Boston Red Sox starter Rick Porcello has been victimized by the home run ball, including a trio served up to the Cleveland Indians in Monday’s loss.
Rick Porcello was cruising through the first four innings of his latest outing. He masterfully navigated a dangerous Cleveland Indians lineup while outdueling reigning Cy Young Corey Kluber. Then the night quickly unraveled for the Boston Red Sox as Porcello was undone by his greatest nemesis – the home run.
It started with a solo shot from Melky Cabrera to lead off the fifth inning. One run, no big deal. The Red Sox still led by two at that point and were in great shape when Porcello retired the next three batters in order.
Porcello is a pitcher who throws strikes. He attacks the zone and rarely walks batters. When you live in the strike zone you’re occasionally going to get bit by the home run. It happens. As long as you limit it to solo shots by keeping the other batters from reaching base then the long ball typically won’t come back to haunt you.
Give the opposing team a gift by putting runners on ahead of the home run and it won’t end well. That’s what happened to Porcello in each of the next two innings.
Francisco Lindor hit a harmless ground ball to the first base side. It should have been a routine out but Porcello hesitated on his way to cover first base. The delay cost him as the speedy Lindor beat Porcello to the bag for an infield single. One batter later, Michael Brantley crushed a slider that just didn’t slide enough into the bullpen in right field. Suddenly, the game was tied.
Jason Kipnis drew a one-out walk in the seventh inning. Porcello has always been stingy with walks. This was the only one he allowed all game but it hurt. Almost as much as the line drive off the bat of Yan Gomes that followed. The 95.2 mph comebacker nailed Porcello in the abdomen. He somehow recovered enough to flip the ball to second base to get the lead runner before collapsing to the ground in pain.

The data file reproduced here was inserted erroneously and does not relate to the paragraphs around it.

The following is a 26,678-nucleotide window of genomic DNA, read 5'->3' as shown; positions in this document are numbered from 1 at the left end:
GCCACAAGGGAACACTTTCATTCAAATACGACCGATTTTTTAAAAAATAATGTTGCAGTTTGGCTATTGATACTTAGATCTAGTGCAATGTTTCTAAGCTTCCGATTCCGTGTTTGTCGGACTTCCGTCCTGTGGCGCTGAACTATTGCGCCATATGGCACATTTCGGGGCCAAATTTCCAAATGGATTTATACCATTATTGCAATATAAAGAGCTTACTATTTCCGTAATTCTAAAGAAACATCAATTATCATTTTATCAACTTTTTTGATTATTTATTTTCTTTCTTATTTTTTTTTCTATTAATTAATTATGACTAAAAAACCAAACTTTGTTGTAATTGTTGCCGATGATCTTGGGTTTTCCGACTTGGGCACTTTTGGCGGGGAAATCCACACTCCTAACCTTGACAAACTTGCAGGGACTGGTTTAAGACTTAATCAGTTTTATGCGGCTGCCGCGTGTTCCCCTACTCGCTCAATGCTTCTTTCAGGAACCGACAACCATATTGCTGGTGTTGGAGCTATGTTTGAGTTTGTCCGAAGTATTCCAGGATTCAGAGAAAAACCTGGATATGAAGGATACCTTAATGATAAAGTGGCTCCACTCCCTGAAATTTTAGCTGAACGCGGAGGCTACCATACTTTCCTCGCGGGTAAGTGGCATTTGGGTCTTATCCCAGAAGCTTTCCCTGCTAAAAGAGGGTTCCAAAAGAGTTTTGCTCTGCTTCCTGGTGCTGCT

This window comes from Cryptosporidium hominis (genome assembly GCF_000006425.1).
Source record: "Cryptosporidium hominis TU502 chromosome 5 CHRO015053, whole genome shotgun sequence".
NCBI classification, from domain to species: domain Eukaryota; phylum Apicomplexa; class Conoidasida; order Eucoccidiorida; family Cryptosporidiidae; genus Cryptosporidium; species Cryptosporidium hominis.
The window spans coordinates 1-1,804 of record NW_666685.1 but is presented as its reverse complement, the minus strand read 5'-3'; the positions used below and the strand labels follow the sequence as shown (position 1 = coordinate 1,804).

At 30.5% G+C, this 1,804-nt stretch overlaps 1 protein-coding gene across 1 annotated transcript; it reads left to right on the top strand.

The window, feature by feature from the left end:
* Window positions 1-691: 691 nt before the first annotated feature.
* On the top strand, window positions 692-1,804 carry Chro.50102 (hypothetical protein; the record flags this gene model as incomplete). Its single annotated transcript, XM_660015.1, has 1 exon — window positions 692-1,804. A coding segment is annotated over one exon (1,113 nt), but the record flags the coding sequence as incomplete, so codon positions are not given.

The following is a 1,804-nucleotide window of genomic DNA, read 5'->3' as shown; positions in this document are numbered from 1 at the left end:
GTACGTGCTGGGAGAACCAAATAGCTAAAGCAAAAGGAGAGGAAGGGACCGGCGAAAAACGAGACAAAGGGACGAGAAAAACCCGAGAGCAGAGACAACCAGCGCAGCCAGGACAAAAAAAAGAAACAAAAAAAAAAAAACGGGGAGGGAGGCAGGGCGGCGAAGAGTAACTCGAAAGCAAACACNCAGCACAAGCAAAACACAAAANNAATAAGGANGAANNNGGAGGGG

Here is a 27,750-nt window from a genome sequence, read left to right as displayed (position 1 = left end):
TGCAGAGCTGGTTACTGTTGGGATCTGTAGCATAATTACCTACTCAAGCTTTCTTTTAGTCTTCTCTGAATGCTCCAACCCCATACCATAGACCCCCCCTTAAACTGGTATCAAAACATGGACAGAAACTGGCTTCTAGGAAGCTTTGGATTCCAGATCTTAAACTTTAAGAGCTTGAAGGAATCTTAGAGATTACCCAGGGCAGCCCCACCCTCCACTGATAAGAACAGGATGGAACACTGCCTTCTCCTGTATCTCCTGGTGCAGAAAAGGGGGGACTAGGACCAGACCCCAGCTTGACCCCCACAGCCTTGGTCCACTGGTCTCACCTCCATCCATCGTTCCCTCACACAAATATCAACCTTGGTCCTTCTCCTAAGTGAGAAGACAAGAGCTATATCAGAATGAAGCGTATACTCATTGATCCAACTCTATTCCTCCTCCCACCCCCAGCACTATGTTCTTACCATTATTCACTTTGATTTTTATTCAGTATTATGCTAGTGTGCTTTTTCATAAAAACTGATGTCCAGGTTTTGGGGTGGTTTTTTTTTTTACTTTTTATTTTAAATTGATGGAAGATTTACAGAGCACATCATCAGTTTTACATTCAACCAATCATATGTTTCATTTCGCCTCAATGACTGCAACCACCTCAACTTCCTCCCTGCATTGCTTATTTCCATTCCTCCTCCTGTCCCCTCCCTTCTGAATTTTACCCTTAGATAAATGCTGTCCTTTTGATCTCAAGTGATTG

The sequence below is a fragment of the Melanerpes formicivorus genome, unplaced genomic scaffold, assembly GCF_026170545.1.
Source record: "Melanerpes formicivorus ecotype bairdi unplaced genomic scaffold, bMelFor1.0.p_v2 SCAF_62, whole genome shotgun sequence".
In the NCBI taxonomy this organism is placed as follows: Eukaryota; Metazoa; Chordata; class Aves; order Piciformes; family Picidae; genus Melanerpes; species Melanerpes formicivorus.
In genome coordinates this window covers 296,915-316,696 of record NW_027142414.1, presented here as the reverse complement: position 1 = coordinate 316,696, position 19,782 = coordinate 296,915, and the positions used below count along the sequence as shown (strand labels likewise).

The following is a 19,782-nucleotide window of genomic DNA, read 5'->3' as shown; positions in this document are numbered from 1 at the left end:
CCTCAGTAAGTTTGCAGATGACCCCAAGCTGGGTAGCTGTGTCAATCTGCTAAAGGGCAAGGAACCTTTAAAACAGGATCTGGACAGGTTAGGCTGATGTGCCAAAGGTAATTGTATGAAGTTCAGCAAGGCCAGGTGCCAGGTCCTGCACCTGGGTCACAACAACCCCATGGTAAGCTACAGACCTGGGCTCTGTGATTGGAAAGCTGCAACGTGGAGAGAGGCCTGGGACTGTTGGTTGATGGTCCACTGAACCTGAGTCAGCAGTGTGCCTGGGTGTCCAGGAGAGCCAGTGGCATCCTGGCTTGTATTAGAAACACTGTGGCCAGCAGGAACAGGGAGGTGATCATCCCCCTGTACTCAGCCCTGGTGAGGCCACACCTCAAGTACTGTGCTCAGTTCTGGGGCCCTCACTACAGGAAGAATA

If Porcello fielded the ball cleanly instead of getting drilled by it then he likely escapes with an inning-ending double play. If he let the ball go by him then his middle infielders probably turn two. Instead, the Red Sox settle for only one on a fielder’s choice.
Manager Alex Cora joined the trainer on the field to check on Porcello. He claimed he only had the wind knocked out of him but he was fine. Maybe he was. Any soreness that lingered from getting hit by a line drive may not have played a part in what happened next. Even if that’s true, it’s hard to believe the pitcher wasn’t a bit rattled by getting hit. Pitch count was already dictating that Porcello’s night was nearing an end. No matter how much the starter pleaded his case that he was fine, Cora should have pulled him at that point.
He didn’t. Porcello stayed in the game to face No. 9 hitter Greg Allen. A fringe player who has been up and down between Triple-A and the big leagues all season. One who has displayed very little pop with a slugging percentage that barely cracked .300 to go along with only one home run this season.
You can guess how that panned out. Allen saw a changeup that hung over the middle of the plate and belted it over the right field fence for a home run.
Five runs allowed, all of which crossed the plate on a trio of home runs served up by Porcello.
Porcello’s ongoing battle with the home run ball
The long ball is nothing new to Porcello. He led the league with 38 home runs allowed last season. He has now coughed up 22 homers this year, tied for 8th most in the American League. Porcello has given up at least one home run in five consecutive starts with a total of eight allowed over that span.
Porcello’s 4.14 ERA seems fairly mediocre but he’s pitched better than this figure suggests. He’s striking out nearly a batter per inning and usually doesn’t let himself get beat by walks. His 3.90 FIP is slightly more appealing and a better indicator of his performance.
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Porcello’s 3.81 xFIP, which adjusts a pitcher’s ERA to account for league-average home run/fly ball rates, is even better. His 13.3 HR/FB rate is the ninth highest among AL starters. Some of that is on him but there’s a bit of bad luck mixed in. His 32.8 Hard Hit Percentage is the 11th lowest among qualified AL starters so it’s not as if opposing hitters are routinely hitting rockets against him. Yet when they do, a disturbingly high percentage of them leave the ballpark.
If his home run rate were adjusted to where these metrics expect it should be then Porcello could subtract a few homers from his total over the course of the season. His ERA would sink below the 4.00 mark. Losses such as the one against Cleveland could have turned into a win.
Pitchers who throw strikes and toss as many innings as Porcello will inevitably give up home runs. Aside from a few strikeout artists like Chris Sale, it’s going to happen. It shouldn’t be happening quite this much to a pitcher of Porcello’s caliber yet based on his track record it doesn’t seem likely that he’ll suddenly stop serving them up on a platter.
He can survive the homers when they are of the solo variety but if he puts runners on base ahead of those blasts then the home runs will be his downfall.